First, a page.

[FoRK] [IP] more on INTERESTING ARGUMENTS DJF The Myth of Scarcity, or Verizon-MCI is Doomed (fwd from dave@farber.net)

Eugen Leitl eugen at leitl.org
Wed May 4 08:23:29 PDT 2005

----- Forwarded message from David Farber <dave at farber.net> -----

From: David Farber <dave at farber.net>
Date: Tue, 3 May 2005 14:22:57 -0400
To: Ip <ip at v2.listbox.com>
Subject: [IP] more on  INTERESTING ARGUMENTS DJF  The Myth of Scarcity, or Verizon-MCI is Doomed
X-Mailer: Apple Mail (2.728)
Reply-To: dave at farber.net

Begin forwarded message:

From: vijay gill <vgill at vijaygill.com>
Date: May 3, 2005 12:11:45 AM EDT
To: dave at farber.net
Cc: Ip <ip at v2.listbox.com>
Subject: Re: [IP] The Myth of Scarcity, or Verizon-MCI is Doomed

David Farber wrote:

>May 02, 2005
>The Myth of Scarcity
>Posted by Dana Blankenhorn
>The bidding war between Verizon and Qwest for MCI is based on a  
>myth  of scarcity. That is, both think they can make the deal pay  
>by  squeezing customers for the scarce resources represented by the  
>MCI  network.
>Moores Law of Fiber rendered that inoperative many years ago.  
>There  is no shortage of fiber backbone capacity. And there are  
>ample  replacements for Plain Old Telephone Service -- not just  
>cable but  wireless.

This is starting to read like Gilders Telecosm. Yes, there is no  
shortage of fiber backbone capacity. The problem is looking at the  
fiber in the ground the major component, when in reality, in building  
a backbone, this is only one of many major components. Lets go into  
some excruciating detail here (to backup my statements, I present the  
amount of traffic on a backbone I am responsible for: http:// 

1) There is no shortage of fiber backbone capacity.
True. There is plenty of fiber in the ground. There are even empty  
conduits you can blow more fiber through. However, lighting the fiber  
is non-trivial in terms of capital spend. Then you have huts you have  
to maintain, and cards in chassis that sometimes go bad, and it costs  
you to have 4 hour turnaround in a hut in the middle of Ohio.

Then there are pathing issues. You build a backbone and since there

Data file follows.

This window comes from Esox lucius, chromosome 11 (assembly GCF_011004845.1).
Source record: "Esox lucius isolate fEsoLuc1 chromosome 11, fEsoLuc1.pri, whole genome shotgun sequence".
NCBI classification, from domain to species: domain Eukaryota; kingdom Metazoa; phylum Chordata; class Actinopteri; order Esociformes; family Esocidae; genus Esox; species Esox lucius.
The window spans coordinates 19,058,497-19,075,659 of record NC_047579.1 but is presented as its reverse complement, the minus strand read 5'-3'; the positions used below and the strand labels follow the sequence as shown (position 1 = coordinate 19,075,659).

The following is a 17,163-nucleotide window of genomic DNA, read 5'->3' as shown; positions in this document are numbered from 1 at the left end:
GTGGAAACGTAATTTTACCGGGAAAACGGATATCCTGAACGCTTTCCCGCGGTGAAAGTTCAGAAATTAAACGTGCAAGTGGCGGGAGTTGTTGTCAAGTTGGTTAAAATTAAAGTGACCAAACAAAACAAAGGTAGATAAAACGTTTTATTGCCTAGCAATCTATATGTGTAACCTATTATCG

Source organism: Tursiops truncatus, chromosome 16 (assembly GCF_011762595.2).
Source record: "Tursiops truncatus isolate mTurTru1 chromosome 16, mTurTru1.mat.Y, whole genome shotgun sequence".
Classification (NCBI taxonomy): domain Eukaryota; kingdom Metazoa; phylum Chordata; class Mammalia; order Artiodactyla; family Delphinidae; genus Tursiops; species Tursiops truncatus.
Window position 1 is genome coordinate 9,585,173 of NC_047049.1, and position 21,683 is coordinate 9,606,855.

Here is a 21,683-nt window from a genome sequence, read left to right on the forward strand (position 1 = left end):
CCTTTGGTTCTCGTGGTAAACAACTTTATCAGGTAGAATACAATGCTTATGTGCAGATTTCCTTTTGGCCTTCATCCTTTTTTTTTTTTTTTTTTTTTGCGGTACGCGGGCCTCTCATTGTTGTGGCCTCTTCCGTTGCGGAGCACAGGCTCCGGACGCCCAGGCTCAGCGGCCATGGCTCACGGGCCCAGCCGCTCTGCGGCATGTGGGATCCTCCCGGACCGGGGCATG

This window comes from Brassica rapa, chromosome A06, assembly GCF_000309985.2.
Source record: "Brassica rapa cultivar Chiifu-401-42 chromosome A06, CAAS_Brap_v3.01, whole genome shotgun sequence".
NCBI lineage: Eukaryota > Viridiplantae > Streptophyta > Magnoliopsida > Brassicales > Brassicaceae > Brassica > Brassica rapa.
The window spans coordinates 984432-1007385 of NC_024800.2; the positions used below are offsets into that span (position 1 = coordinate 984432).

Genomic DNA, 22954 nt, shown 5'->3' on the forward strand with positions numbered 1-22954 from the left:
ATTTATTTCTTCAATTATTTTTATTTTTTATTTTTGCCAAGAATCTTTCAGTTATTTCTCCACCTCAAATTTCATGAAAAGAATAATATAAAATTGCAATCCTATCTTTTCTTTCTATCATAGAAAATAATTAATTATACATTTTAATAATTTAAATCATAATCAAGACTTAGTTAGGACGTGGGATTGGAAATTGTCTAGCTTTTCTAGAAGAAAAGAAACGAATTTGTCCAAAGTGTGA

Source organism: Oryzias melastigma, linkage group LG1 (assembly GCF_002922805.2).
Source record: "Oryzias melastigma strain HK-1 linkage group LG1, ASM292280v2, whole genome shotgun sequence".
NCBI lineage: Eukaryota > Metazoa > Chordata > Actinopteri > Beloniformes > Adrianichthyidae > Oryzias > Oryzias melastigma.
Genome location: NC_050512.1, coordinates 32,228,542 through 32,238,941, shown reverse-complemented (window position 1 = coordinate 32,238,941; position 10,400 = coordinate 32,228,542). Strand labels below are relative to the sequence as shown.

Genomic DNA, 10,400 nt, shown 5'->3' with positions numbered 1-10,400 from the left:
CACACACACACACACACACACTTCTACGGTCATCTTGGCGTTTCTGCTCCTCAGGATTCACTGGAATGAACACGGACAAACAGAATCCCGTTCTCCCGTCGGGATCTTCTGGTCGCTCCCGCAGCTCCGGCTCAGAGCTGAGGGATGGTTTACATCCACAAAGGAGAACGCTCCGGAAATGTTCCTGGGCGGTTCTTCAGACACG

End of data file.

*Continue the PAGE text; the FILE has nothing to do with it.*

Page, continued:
is infinite capacity of fiber in the ground, you turn up multiple  
thousands of gigabits. Then a backhoe or a tunnel fire cuts your  
network capacity in half and, well, you're in trouble. There is  
plenty of fiber, there are not plenty of PATHS, so to avoid that,  
you're doubling up capacity on the same routes and instead of n:1  
redundancy, you are now effectively operating a 1:1 redundancy or  
3:1, and your cost basis just doubled.

2) Any idiot can build a global backbone and at NANOG 34 (http:// 
www.nanog.org), yours truly will speak to that, using himself as an  
example. Building a backbone is _easy_. Getting people onto the  
backbone is _hard_. The issue is not even the last mile or the first  
mile. The issue is the last 100-200 feet. Laterals cost you money.  
They cost you time. Getting a permit to trench into a building from  
your fiber path in the street is non-trivial. Wireless local loop or  
lasers are NOT the answer, as many billions in failed ventures will  
tell you (Telegent, Monet, winstar et al).

3) Operating a backbone costs money. Everyone buys the same  
equipment, and their COGS tends to be about the same for the layer 3  
side of the house. Things like OSS/NMS will become the competitive  
advantage. Today, we're used to living in high margin situations.  
This is untenable and the companies will have to learn how to survive  
on 10%-15% margins. The SG&A will have to be cut down to the bone,